Unionization in higher education is important because it helps preserve the individual in service to the corpus.  Collective bargaining is all about equality and fair treatment and when the terms of agreed-to contracts are changed on a whim by the university, the stiff arm of the union must be invoked to preserve the basic rights of every instructor.  One violation offends every instructor.

Unfortunately, standing up for your collective bargaining rights as an individual in the midst of many can become a recipe for branding as a troublemaker — and without hiring guarantees and job protection — the rights seeker is far too easily washed away to the street from the firing line; so even though there are binding covenants in place, violation of those terms by the university is an at-will notion that sanctifies the whim without the punishment of placement.

NYU graduate students are standing together and demanding that the university recognize their right to unionize, and so far the result has been misery, but now there is light peeking from the tunnel:

Last week, a regional official of the NLRB issued a new ruling that set the stage for the NLRB to find that teaching assistants are employees entitled to unionize. The decision technically cited the most recent NLRB ruling, which found that T.A.s are students and not given the right to unionize at private colleges and universities. But the decision used language to suggest that this precedent was incorrect — and the decision’s logic was embraced by union advocates who will now bring the case to the NLRB asking for a new ruling.

In his decision, Elbert F. Tellem, acting regional director in the NLRB’s New York office, did not grant a petition that was filed by the Graduate Student Organizing Committee/United Auto Workers, in which the union was asking the board to review a previous decision to dismiss the union’s bid to represent graduate students at New York University. At the same time, he also noted that past precedent may need reconsideration and that “a unit including all graduate students would be appropriate.”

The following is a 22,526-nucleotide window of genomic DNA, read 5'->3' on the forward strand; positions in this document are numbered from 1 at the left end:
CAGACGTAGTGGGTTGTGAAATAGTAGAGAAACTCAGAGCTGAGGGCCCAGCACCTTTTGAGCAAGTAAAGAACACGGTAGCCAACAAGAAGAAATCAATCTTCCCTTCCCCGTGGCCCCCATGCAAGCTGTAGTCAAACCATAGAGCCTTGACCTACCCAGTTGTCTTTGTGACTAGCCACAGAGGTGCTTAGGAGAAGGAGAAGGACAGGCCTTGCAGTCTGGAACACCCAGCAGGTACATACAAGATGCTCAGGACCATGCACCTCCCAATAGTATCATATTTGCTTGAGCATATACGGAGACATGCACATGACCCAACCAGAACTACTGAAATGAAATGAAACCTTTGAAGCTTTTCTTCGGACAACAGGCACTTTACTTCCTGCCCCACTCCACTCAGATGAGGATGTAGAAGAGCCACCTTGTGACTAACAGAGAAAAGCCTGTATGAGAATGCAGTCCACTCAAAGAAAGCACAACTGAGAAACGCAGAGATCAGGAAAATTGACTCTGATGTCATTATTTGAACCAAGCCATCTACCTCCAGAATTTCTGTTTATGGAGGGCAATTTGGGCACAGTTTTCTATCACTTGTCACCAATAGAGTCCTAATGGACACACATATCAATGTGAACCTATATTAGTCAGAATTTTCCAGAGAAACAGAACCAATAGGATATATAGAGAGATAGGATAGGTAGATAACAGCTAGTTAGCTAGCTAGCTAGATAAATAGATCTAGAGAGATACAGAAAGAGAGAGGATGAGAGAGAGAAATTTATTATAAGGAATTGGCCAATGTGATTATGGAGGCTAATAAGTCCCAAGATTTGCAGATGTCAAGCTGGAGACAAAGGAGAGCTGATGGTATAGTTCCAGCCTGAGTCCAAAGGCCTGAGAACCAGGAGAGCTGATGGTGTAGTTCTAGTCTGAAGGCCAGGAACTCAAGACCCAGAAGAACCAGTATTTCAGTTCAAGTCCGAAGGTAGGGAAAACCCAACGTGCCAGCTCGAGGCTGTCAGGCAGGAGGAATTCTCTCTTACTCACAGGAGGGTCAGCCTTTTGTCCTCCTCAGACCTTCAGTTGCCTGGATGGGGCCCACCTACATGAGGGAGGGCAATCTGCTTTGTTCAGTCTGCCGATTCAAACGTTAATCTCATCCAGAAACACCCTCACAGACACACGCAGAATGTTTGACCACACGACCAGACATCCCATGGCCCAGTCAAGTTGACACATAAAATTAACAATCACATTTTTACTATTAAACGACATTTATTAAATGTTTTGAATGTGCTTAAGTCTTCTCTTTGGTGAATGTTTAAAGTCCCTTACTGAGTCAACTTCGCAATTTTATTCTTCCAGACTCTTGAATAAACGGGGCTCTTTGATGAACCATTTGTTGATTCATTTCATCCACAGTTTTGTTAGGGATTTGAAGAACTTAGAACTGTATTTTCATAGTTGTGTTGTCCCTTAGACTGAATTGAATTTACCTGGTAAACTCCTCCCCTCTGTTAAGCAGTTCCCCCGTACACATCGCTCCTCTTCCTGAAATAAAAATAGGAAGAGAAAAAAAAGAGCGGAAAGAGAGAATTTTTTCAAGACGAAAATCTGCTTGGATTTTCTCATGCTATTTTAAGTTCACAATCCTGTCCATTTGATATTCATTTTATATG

Graduate students are university employees.  They work for the school.  They are paid by the school.  Graduate students should have the right to unionize for protection from the passing predilections of department politics.

While adjunct instructors and graduate students serve different purposes in the university — their shared, everlasting, effect in the lives of the students they teach is similar in spirit and identical in mission.


    1. Right! The article was inspired by a PhD friend of mine who taught at a major NJ university as an adjunct for eight years. He taught three classes a semester but was never offered full line status. Then, the college surprised everyone and announced a new full time professorship. We all thought, including my friend, that he’d get the slot. He did not. That slot was actually created for the husband of another professor they were bringing to campus from outside. My friend was crushed.

      He went to the union. They fought valiantly for him but, in the end, the union said, “The university can hire who they want,” and he had no real recourse by being stepped over for that job even though it was morally and ethically wrong.

      So, my friend was out of a job because the new guy took all his classes. The union helped him by negotiating with the university to let him teach during the summer to get two more years so he could get a little State pension for hitting the 10-year teaching mark. He never would’ve been able to get that consolation deal without the union’s help. He was wounded in the short term, but in the long run, the union looked out for his future welfare.

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